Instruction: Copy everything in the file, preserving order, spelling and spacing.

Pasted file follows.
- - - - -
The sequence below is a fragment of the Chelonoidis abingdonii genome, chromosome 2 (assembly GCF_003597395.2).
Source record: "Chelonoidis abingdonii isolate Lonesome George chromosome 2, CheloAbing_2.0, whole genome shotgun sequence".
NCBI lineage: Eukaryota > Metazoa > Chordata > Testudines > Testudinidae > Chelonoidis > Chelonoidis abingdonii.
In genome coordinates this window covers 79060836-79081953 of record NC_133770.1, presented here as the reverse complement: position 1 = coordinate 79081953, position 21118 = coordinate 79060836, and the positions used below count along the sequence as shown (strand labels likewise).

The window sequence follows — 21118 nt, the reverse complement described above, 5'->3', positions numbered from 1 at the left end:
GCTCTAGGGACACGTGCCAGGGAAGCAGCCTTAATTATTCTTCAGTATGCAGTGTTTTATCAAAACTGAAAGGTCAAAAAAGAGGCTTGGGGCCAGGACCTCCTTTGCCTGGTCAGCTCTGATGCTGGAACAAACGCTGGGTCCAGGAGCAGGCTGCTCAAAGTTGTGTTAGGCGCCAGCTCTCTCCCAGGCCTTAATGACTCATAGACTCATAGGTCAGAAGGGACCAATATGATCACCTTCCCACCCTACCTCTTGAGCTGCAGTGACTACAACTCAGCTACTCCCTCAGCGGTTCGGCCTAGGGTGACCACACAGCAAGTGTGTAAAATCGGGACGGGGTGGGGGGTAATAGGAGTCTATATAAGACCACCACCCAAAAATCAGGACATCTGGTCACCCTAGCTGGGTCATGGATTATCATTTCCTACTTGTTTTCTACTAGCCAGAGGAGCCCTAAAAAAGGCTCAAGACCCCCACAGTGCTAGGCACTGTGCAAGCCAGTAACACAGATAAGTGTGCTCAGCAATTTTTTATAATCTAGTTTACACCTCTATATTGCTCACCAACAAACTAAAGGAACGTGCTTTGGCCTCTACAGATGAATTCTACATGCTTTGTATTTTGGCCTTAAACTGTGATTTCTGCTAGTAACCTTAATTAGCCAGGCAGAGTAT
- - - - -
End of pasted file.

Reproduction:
The sequence below is a fragment of the Chelonoidis abingdonii genome, chromosome 2 (assembly GCF_003597395.2).
Source record: "Chelonoidis abingdonii isolate Lonesome George chromosome 2, CheloAbing_2.0, whole genome shotgun sequence".
NCBI lineage: Eukaryota > Metazoa > Chordata > Testudines > Testudinidae > Chelonoidis > Chelonoidis abingdonii.
In genome coordinates this window covers 79060836-79081953 of record NC_133770.1, presented here as the reverse complement: position 1 = coordinate 79081953, position 21118 = coordinate 79060836, and the positions used below count along the sequence as shown (strand labels likewise).

The window sequence follows — 21118 nt, the reverse complement described above, 5'->3', positions numbered from 1 at the left end:
GCTCTAGGGACACGTGCCAGGGAAGCAGCCTTAATTATTCTTCAGTATGCAGTGTTTTATCAAAACTGAAAGGTCAAAAAAGAGGCTTGGGGCCAGGACCTCCTTTGCCTGGTCAGCTCTGATGCTGGAACAAACGCTGGGTCCAGGAGCAGGCTGCTCAAAGTTGTGTTAGGCGCCAGCTCTCTCCCAGGCCTTAATGACTCATAGACTCATAGGTCAGAAGGGACCAATATGATCACCTTCCCACCCTACCTCTTGAGCTGCAGTGACTACAACTCAGCTACTCCCTCAGCGGTTCGGCCTAGGGTGACCACACAGCAAGTGTGTAAAATCGGGACGGGGTGGGGGGTAATAGGAGTCTATATAAGACCACCACCCAAAAATCAGGACATCTGGTCACCCTAGCTGGGTCATGGATTATCATTTCCTACTTGTTTTCTACTAGCCAGAGGAGCCCTAAAAAAGGCTCAAGACCCCCACAGTGCTAGGCACTGTGCAAGCCAGTAACACAGATAAGTGTGCTCAGCAATTTTTTATAATCTAGTTTACACCTCTATATTGCTCACCAACAAACTAAAGGAACGTGCTTTGGCCTCTACAGATGAATTCTACATGCTTTGTATTTTGGCCTTAAACTGTGATTTCTGCTAGTAACCTTAATTAGCCAGGCAGAGTAT